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Taken by Theo Lemaire for NCOUNTERS, 2019

´I try to play as powerful and danceable as possible.`

Danny takes us on a nostalgia trip back to the Dubstep days, giving NCOUNTERS an insight into the sounds and subgenres that provided the foundation for his interest in electronic music. He reminds us that DJing doesn’t have to mean encountering challenges – by staying true to his own tastes, he is able to curate an audience that shares his enthusiasm and enjoyment for his selections. 

NCOUNTERS: Whe re did you grow up?​ How did you form your early musical aesthetics?

Danny: I grew up in a very small village in the countryside of Luxembourg. Being where I am now, music-wise, has taken some years. I started listening to Dubstep when certain artists (such as: Skrillex, Flux Pavilion and Sound Remedy) were big and emerging talents, which was around 2011-2012. My passion for electronic music really took off when I discovered Drum and Bass. At that time, Liquid DnB producers such as Netsky and Hybrid Minds were the first ones to get me hooked, before I discovered a certain subgenre called Jump Up (a bass-heavy and robotic sound, characterised by high-energy percussive elements – which emerged in the mid-1990s) 

 

The Jump Up scene in Luxembourg was big - events like Snaaserie and Sub Culture invited top of the line artists on a regular basis. I remember Hedex and DJ Guv, two of the most hyped DJs, playing in Luxembourg. In Belgium the scene was even bigger with real festivals and tons of raves taking place every single weekend. These kind of events no longer exist in Luxembourg though, the hype has completely vanished. Unlike the DnB scene, the techno scene in Luxembourg is consistent; there have always been some clubs playing exclusively Techno. I can’t really say a lot about those, as I’ve only been there a couple of times. However, huge acts like Dax J and Rebekah have played at these venues. Events take place every weekend, mostly with international invites.

 

 

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Taken by Theo Lemaire for NCOUNTERS, 2019

´Unlike the DnB scene, the techno scene in Luxembourg is consistent; there have always been some clubs playing exclusively Techno.´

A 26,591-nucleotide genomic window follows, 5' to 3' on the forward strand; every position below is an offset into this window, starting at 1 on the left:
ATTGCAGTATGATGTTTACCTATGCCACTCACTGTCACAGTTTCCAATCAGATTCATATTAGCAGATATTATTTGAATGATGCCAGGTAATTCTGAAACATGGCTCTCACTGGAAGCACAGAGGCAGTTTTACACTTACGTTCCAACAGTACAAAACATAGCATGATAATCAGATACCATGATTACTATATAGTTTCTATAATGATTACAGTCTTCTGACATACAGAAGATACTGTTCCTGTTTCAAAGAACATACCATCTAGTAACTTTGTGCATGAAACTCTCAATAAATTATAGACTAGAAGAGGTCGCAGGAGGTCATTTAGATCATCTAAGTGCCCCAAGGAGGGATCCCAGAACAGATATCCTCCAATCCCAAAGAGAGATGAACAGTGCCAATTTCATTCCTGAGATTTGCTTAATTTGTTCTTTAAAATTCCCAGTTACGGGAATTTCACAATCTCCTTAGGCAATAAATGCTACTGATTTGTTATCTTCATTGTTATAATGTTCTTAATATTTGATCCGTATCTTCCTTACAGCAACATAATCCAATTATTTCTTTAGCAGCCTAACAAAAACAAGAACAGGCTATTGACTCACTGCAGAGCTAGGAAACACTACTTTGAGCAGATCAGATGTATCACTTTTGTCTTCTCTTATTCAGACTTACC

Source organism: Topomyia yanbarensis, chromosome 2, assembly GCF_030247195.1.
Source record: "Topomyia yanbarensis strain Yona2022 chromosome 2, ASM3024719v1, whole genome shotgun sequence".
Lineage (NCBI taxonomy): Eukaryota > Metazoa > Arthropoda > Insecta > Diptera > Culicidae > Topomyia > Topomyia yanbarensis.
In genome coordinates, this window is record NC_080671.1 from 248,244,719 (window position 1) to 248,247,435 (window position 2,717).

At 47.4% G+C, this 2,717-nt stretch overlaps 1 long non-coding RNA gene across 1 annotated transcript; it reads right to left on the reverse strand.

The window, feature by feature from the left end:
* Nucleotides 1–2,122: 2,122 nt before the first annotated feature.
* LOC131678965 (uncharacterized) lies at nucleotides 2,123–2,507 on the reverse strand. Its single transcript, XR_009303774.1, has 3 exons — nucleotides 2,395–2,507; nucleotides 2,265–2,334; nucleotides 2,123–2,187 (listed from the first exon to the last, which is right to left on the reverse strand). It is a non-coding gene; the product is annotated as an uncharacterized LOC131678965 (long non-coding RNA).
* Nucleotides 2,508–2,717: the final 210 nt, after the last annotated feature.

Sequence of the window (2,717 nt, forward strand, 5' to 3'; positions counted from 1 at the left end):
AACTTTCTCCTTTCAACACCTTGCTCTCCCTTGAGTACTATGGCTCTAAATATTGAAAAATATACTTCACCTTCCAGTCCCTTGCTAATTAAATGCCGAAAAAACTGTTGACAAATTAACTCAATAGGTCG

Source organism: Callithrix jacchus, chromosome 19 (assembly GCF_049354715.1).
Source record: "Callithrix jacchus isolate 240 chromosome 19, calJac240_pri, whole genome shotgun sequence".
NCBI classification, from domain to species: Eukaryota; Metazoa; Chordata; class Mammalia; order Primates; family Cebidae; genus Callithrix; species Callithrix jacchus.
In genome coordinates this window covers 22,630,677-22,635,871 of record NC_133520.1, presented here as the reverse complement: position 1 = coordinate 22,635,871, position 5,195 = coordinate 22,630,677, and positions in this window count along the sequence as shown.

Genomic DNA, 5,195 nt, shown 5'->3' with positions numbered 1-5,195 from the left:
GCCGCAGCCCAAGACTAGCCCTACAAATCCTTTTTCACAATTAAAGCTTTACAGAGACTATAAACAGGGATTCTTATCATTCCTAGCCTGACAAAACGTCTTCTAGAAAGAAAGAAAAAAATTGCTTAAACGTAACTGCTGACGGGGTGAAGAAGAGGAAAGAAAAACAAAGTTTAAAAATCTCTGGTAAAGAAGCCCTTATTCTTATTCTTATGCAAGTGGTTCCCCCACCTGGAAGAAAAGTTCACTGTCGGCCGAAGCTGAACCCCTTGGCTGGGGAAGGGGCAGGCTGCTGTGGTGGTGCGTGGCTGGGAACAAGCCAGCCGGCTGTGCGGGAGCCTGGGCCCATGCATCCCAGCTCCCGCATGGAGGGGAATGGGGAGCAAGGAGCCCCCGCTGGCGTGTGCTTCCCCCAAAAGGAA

How did you encounter with the music that you produce? Was there an alternative music culture in Luxembourg? Was there a specific challenge that you can point out regarding the scene in Luxembourg?

Underground raves and small open airs do exist and were the highlights of my nightlife experiences in Luxembourg. There was one spot in particular, near the capital, where people gathered almost every weekend to throw parties. I played at a couple of events there. However, I wouldn’t consider myself having been a part of that underground rave scene. The only events I played where organised by very good friends. 

I would say that there is no challenge or difficulty an artist has to cope with that is especially hard in Luxembourg. As social media is the best promotion, and cities like Cologne, Saarbrücken, Nancy and even Paris are not that far, one can easily get in touch with international artists.

What are the current sources of inspiration on forming your sets?

 

Even though I still listen to DnB, I exclusively play Techno sets, either very deep 4/4s sets, blending and looping songs for several minutes if the crowd allows it, or peak-time Techno bangers and old anthems, if the crowd is more erratic and fast-paced. I really enjoy the deep sets though. Despite characterising them as deep, I try to play as powerful and danceable as possible. To name some artists I look up to; Magna Pia, Kaiser, Setaoc Mass, Blazej Malinowski, Gëinst, Pär Grindvik... A special tribute to Dyad for the song ‘From Another Place’ - if I had to choose one song that describes the vibes I try to create on the dancefloor, I would go for that one.

When did you move to the new city? How is your experience with Berlin as a migrant backgrounded emerging artist?

I moved to Berlin in September 2018. I’ve been meeting a lot of like-minded people who enjoy the same kind of techno as I do. That’s why the events I played at, two open-airs and several house parties so far, were super fun and filled with great energy. As a hobby DJ, I only play the sound I really enjoy and I guess there is a large audience that enjoys the exact same sound, which makes it quite easy for me to hit the spot. 

As I consider Djing a hobby, I do not challenge myself to stand out amongst the vast amount of talented artists in Berlin. Much rather I see it as a great opportunity to meet new people, exchange ideas or maybe even work together as we’re doing right now. All in all, there are no challenges I have to face in this big city in order to express myself as a DJ!

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Taken by Theo Lemaire for NCOUNTERS, 2019

´ I guess there is a large audience that enjoys the exact same sound in Berlin, which makes it quite easy for me to hit the spot.´

What are your plans and expectations for the future?

To be honest, I don’t have any concrete plans for the future. If I get the opportunity to play or organise an event in a real venue, it would of course be a big step. Other than that, I’ll just keep on playing at home, and from time to time at a party if the opportunity arises.

Photos: Theo Lemaire

Graphic Layout: Can Hatunoglu

Editor: Charlotte Collins

NCOUNTERS, Berlin (2019)

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